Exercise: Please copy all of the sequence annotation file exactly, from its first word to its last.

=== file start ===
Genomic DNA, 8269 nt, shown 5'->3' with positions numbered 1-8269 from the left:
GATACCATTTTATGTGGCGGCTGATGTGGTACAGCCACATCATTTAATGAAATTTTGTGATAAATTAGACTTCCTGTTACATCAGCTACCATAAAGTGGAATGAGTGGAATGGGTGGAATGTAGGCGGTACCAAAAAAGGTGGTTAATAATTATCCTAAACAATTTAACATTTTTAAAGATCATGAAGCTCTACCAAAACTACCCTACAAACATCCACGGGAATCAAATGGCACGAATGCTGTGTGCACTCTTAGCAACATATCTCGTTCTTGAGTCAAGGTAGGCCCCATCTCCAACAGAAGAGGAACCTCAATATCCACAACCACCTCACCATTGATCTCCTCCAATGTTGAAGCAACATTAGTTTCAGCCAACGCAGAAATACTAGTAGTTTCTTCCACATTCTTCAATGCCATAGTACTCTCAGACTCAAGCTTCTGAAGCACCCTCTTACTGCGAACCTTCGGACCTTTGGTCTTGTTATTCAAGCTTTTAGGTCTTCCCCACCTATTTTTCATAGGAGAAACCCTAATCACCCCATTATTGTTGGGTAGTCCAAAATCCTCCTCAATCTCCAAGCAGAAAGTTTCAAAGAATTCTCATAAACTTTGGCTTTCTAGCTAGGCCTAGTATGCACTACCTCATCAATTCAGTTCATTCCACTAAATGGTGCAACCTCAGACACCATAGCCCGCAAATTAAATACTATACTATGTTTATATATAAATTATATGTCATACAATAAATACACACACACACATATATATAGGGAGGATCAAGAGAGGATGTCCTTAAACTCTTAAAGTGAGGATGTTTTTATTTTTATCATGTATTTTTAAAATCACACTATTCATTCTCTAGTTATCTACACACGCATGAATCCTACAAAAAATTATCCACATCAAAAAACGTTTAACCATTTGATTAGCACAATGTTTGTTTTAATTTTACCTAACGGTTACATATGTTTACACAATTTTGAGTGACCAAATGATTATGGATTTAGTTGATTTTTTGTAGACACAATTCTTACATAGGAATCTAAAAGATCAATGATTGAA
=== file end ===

Genomic DNA, 8269 nt, shown 5'->3' with positions numbered 1-8269 from the left:
GATACCATTTTATGTGGCGGCTGATGTGGTACAGCCACATCATTTAATGAAATTTTGTGATAAATTAGACTTCCTGTTACATCAGCTACCATAAAGTGGAATGAGTGGAATGGGTGGAATGTAGGCGGTACCAAAAAAGGTGGTTAATAATTATCCTAAACAATTTAACATTTTTAAAGATCATGAAGCTCTACCAAAACTACCCTACAAACATCCACGGGAATCAAATGGCACGAATGCTGTGTGCACTCTTAGCAACATATCTCGTTCTTGAGTCAAGGTAGGCCCCATCTCCAACAGAAGAGGAACCTCAATATCCACAACCACCTCACCATTGATCTCCTCCAATGTTGAAGCAACATTAGTTTCAGCCAACGCAGAAATACTAGTAGTTTCTTCCACATTCTTCAATGCCATAGTACTCTCAGACTCAAGCTTCTGAAGCACCCTCTTACTGCGAACCTTCGGACCTTTGGTCTTGTTATTCAAGCTTTTAGGTCTTCCCCACCTATTTTTCATAGGAGAAACCCTAATCACCCCATTATTGTTGGGTAGTCCAAAATCCTCCTCAATCTCCAAGCAGAAAGTTTCAAAGAATTCTCATAAACTTTGGCTTTCTAGCTAGGCCTAGTATGCACTACCTCATCAATTCAGTTCATTCCACTAAATGGTGCAACCTCAGACACCATAGCCCGCAAATTAAATACTATACTATGTTTATATATAAATTATATGTCATACAATAAATACACACACACACATATATATAGGGAGGATCAAGAGAGGATGTCCTTAAACTCTTAAAGTGAGGATGTTTTTATTTTTATCATGTATTTTTAAAATCACACTATTCATTCTCTAGTTATCTACACACGCATGAATCCTACAAAAAATTATCCACATCAAAAAACGTTTAACCATTTGATTAGCACAATGTTTGTTTTAATTTTACCTAACGGTTACATATGTTTACACAATTTTGAGTGACCAAATGATTATGGATTTAGTTGATTTTTTGTAGACACAATTCTTACATAGGAATCTAAAAGATCAATGATTGAA